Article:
Cambridge IELTS 13 contains four authentic IELTS examination papers from Cambridge Assessment English, providing excellent exam practice.
The Student’s Book with answers allows students to familiarise themselves with IELTS and to practise examination techniques using authentic tests. It contains four complete tests for Academic candidates. An introduction to these modules is included in the book, together with an explanation of the scoring system used by Cambridge Assessment English. There is a comprehensive section of answers and tapescripts at the back of the book. Audio CDs containing the material for the Listening Tests, and a Student’s Book with answers with downloadable Audio are sold separately.
Test 1 10
Test 2 32
Test 3 54
Test 4 76
Listening and Reading Answer Keys 118
Sample answers for Writing tasks 126
Sample answer sheets 136
MARKING THE PRACTICE TESTS
Listening and Reading
The Answer Keys are on pages 118–125. Each question in the Listening and Reading tests is worth one mark. Questions which require letter / Roman numeral answers
• For questions where the answers are letters or Roman numerals, you should write only the number of answers required. For example, if the answer is a single letter or numeral you should write only one answer. If you have written more letters or numerals than are required, the answer must be marked wrong. Questions which require answers in the form of words or numbers
• Answers may be written in upper or lower case.
• Words in brackets are optional – they are correct, but not necessary.
• Alternative answers are separated by a slash (/).
• If you are asked to write an answer using a certain number of words and/or (a) number(s), you will be penalised if you exceed this. For example, if a question specifies an answer using NO MORE THAN THREE WORDS and the correct answer is ‘black leather coat’, the answer ‘coat of black leather’ is incorrect.
• In questions where you are expected to complete a gap, you should only transfer the necessary missing word(s) onto the answer sheet. For example, to complete ‘in the …’, where the correct answer is ‘morning’, the answer ‘in the morning’ would be incorrect.
• All answers require correct spelling (including words in brackets).
• Both US and UK spelling are acceptable and are included in the Answer Key.
• All standard alternatives for numbers, dates and currencies are acceptable.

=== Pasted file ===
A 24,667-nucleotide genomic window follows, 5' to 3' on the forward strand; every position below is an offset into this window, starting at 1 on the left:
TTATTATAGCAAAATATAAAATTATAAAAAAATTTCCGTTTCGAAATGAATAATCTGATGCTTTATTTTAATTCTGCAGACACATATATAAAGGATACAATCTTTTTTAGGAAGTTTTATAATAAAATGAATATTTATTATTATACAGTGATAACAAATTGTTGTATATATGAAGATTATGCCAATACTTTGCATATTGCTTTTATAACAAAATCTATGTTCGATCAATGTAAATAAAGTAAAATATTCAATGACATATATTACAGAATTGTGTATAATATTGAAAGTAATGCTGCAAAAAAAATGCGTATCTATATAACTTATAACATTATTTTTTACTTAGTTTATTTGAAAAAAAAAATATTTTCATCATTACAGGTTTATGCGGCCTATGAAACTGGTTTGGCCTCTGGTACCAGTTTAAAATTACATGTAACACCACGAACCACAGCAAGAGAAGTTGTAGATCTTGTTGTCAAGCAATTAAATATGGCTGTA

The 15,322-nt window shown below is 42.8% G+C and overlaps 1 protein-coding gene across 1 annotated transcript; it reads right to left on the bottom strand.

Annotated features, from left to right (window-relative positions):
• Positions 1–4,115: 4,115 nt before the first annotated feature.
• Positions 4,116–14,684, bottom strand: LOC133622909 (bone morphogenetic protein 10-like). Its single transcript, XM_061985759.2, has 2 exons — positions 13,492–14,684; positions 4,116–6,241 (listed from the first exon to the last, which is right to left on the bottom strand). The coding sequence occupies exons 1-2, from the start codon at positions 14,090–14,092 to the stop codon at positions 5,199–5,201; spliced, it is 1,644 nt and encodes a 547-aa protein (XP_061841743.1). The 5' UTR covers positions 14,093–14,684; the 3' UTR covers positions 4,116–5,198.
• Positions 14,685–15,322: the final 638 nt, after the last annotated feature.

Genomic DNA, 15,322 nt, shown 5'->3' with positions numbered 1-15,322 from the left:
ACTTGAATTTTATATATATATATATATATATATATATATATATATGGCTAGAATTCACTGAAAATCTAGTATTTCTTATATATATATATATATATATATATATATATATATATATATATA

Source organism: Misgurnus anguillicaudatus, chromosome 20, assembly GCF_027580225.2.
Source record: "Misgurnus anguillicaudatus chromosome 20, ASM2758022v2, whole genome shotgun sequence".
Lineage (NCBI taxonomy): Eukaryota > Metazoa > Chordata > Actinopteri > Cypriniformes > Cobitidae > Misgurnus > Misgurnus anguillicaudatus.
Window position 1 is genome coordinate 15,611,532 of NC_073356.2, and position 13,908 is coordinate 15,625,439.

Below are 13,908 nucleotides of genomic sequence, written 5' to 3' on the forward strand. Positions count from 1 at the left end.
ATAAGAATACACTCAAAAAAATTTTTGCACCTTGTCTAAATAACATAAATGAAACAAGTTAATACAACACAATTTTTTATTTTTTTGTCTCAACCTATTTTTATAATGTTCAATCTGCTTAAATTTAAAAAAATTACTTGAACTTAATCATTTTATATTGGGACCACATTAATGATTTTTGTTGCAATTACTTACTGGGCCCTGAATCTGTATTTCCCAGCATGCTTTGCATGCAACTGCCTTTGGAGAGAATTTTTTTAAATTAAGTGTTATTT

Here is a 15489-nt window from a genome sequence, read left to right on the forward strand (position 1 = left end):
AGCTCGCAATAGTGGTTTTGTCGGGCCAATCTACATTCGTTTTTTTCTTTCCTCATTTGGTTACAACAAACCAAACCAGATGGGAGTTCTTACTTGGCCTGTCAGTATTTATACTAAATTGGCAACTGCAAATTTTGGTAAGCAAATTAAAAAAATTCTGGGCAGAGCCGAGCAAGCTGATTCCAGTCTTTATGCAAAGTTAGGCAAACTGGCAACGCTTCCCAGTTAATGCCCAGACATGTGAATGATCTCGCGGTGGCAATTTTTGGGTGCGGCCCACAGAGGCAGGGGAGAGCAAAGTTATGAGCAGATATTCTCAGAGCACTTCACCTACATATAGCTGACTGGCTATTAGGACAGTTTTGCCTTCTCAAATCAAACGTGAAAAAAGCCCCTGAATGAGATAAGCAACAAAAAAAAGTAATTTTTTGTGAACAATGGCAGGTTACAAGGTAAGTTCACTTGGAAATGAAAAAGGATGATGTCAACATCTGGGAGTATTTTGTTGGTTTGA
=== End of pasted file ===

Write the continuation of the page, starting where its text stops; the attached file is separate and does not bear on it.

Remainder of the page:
• All standard abbreviations are acceptable.
• You will find additional notes about individual answers in the Answer Key. Writing The sample answers are on pages 126–135. It is not possible for you to give yourself a mark for the Writing tasks. We have provided sample answers (written by candidates), showing their score and the examiner’s comments. These sample answers will give you an insight into what is required for the Writing test.
The Practice Tests have been checked to ensure that they are of approximately the same level of difficulty as the real IELTS test. However, we cannot guarantee that your score in the Practice Tests will be reflected in the real IELTS test. The Practice Tests can only give you an idea of your possible future performance and it is ultimately up to you to make decisions based on your score.
Sample Unit from Cambridge IELTS 13
The examiner asks the candidate about him/herself, his/her home, work or studies and other familiar topics.
EXAMPLE: Television programmes
• Where do you usually watch TV programmes/shows? [Why?/Why not?]
• What’s your favourite TV programme/show? [Why?]
• Are there any programmes/shows you don’t like watching? [Why?/Why not?]
• Do you think you will watch more TV or fewer TV programmes/shows in the future? [Why?/Why not?]
Describe someone you know who has started a business.
You should say:
who this person is
what work this person does
why this person decided to start a business
and explain whether you would like to do the same kind of work as this person.
You will have to talk about the topic for one to two minutes. You have one minute to think about what you are going to say. You can make some notes to help you if you wish.
Choosing work – Example questions:
What kinds of jobs do young people not want to do in your country?
Who is best at advising young people about choosing a job: teachers or parents?
Is money always the most important thing when choosing a job?
Work–Life balance – Example questions:
Do you agree that many people nowadays are under pressure to work longer hours and take less holiday?
What is the impact on society of people having a poor work–life balance?
Could you recommend some effective strategies for governments and employers to ensure people have a good work–life balance?
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